SAN SEBASTIAN – As Txintxua Films prepares for the world premiere Monday of Asier Altuna’s family drama “Grandma” (“Amama”), a chronicle of modernization in a Basque rural world, the Basque film industry took a rain-check Saturday at the San Sebastian Festival on its own advances in introducing two key mechanisms fundamental for a modern industry: Tax breaks; and bank guarantee mechanisms.
Both have seen progress, as has the Basque industry at large, as it positions itself as a film hub with one eye on strengthening contacts with Europa, and the other on Latin America. In one move, on July 15, the European Commission green-lit a 30% tax shelter for film investment in Bizkaia, the Basque country province centered around its capital city of Bilbao.
The incentive rates, after the Canary Islands, as the highest deduction in Spain. Usable by Bizcaia-based tax-payers on any Spanish film – whether it shoots in Bizcaia or not, the 30% tax break can be applied on up to 50% the costs of production and, importantly, 40% of P & A. Channeled via an Agrupacion de Interes Economico (AIE), it is limited at 45% of investors tax payment.
In a second initiative, Elkargi, a Basque bank loan guarantee scheme – used by Txintua Films to allow it to discount a pre-buy from Basque pubcaster ETB, producer Marian Fernandez said Saturday – has joined forces with the Basque Government to launch a pilot project for Basque companies seeking consultancy on access to private-sector investment. That will occur, without detriment to Basque Government aid to film/TV investment,” said Joxean Munoz Otaegi, its deputy councilor for Culture, Youth and Sports.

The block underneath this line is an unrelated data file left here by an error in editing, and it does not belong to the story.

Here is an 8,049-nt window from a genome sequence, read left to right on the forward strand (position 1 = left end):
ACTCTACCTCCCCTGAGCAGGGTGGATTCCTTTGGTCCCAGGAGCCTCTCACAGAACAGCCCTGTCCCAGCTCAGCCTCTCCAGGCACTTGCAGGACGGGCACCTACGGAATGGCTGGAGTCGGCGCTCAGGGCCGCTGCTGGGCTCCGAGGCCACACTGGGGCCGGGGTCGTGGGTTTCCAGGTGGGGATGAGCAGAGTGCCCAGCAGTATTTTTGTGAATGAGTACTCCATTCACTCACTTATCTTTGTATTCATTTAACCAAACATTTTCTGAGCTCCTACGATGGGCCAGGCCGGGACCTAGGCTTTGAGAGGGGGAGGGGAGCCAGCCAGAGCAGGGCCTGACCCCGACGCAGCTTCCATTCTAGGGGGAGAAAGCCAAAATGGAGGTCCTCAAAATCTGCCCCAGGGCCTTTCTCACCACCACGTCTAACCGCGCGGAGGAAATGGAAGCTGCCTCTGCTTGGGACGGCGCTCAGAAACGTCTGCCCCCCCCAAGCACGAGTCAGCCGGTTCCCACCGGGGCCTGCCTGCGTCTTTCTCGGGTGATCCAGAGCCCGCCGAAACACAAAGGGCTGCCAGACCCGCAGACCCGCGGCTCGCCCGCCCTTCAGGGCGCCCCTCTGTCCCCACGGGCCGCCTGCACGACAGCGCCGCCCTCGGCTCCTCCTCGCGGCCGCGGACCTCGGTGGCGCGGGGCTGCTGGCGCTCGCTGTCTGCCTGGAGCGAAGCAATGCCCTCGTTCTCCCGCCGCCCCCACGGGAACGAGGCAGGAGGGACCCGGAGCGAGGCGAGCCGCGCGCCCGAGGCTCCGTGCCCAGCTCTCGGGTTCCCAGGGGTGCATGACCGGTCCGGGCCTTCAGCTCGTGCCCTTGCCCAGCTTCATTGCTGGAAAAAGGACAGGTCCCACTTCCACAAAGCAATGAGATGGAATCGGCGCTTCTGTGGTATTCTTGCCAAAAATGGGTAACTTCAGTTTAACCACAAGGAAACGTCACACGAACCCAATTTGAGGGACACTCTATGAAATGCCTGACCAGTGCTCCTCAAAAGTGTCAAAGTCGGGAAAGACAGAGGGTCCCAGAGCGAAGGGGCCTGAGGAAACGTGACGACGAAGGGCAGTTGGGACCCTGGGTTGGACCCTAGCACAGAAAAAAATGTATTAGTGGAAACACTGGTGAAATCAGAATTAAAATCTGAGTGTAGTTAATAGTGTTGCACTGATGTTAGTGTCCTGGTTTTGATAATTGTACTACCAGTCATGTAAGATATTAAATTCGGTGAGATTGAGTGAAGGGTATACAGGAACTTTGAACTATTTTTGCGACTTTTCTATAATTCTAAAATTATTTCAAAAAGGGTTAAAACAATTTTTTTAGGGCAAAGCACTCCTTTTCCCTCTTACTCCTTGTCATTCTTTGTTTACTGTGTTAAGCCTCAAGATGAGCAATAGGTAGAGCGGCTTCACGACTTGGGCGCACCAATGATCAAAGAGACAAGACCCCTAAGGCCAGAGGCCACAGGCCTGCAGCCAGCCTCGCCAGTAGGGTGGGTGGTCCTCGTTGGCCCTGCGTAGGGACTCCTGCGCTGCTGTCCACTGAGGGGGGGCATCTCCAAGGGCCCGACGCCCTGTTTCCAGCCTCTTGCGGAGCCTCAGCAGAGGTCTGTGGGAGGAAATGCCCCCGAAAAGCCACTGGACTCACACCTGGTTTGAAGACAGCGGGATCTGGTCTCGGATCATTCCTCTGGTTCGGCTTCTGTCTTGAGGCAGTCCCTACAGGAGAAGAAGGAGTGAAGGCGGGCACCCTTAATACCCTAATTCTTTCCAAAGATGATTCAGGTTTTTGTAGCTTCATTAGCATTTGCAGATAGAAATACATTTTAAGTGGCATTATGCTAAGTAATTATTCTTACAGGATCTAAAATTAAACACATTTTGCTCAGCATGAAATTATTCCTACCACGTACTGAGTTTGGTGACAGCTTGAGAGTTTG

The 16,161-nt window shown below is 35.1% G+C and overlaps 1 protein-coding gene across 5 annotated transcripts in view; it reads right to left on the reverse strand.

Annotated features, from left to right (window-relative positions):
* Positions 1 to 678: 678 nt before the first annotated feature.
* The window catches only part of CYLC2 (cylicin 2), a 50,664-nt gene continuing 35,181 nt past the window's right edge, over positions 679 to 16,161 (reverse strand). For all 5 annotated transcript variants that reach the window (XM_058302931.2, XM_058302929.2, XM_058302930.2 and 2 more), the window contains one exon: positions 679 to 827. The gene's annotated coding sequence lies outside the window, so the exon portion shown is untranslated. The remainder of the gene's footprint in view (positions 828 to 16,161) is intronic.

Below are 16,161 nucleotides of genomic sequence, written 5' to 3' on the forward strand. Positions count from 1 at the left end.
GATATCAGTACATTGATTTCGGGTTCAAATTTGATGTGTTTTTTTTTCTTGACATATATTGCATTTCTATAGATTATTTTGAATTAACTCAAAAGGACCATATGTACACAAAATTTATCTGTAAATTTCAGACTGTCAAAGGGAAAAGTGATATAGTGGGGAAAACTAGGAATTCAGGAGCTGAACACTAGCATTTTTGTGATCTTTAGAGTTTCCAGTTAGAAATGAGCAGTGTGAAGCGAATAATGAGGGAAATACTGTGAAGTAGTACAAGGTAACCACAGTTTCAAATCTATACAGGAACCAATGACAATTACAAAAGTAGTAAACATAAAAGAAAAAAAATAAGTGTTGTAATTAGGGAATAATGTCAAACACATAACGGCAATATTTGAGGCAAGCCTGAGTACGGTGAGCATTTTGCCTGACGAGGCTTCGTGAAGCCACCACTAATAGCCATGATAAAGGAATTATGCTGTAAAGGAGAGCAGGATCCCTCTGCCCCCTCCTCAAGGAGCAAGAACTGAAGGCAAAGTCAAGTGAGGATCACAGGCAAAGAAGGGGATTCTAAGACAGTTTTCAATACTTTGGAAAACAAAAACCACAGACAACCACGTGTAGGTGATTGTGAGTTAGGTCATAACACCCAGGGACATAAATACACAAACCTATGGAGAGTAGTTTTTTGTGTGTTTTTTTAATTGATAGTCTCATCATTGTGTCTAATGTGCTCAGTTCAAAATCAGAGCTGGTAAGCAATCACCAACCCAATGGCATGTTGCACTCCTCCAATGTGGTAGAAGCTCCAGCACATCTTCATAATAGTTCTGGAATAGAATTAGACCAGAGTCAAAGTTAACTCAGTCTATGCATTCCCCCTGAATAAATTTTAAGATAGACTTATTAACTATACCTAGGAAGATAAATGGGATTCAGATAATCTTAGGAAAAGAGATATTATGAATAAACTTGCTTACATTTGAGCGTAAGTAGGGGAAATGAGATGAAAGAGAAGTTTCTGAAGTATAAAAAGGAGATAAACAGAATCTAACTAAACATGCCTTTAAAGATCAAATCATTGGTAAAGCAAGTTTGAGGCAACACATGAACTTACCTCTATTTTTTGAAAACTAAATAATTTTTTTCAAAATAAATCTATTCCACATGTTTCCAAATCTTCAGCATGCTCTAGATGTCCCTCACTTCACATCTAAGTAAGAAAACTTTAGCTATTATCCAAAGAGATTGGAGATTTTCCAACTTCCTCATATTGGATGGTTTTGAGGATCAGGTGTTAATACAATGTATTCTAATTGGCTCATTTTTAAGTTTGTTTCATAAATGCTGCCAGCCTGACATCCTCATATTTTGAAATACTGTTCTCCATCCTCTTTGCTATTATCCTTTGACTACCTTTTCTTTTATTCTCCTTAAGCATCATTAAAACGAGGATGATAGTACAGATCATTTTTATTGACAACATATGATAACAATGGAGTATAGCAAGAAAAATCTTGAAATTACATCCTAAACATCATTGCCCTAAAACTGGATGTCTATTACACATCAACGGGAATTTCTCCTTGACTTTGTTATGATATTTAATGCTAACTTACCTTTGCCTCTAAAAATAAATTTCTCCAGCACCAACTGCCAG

Popular on Variety
Currently, Gipuzkoa and Alava still have to adapt the 30% incentive to their own tax laws. That opens the door to some tweaks, such as possibly demanding territoriality – films which benefit from tax investment should partly shoot in the provinces, or even tax rebates on spend by international shoots, said Miren Itziar Agirre Berriotxoa, director of the Basque Tax Administration.
They shouldn’t hang around.
To date only two films – Luis Marias’ “Fuego,” produced by Eduardo Carneros (“Timecrimes”) and Koldo Serra’s “Gernika” – have used the 30% incentive. Now EC approved, the shelter has made “an absolutely positive impact, the Basque Country has become a highly competitive production hub, and can generate a large, solvent and, above all, continuous industry.”
The biggest challenge, he added, will now be to generate sufficient volume of production to meet the demand for tax driven investment.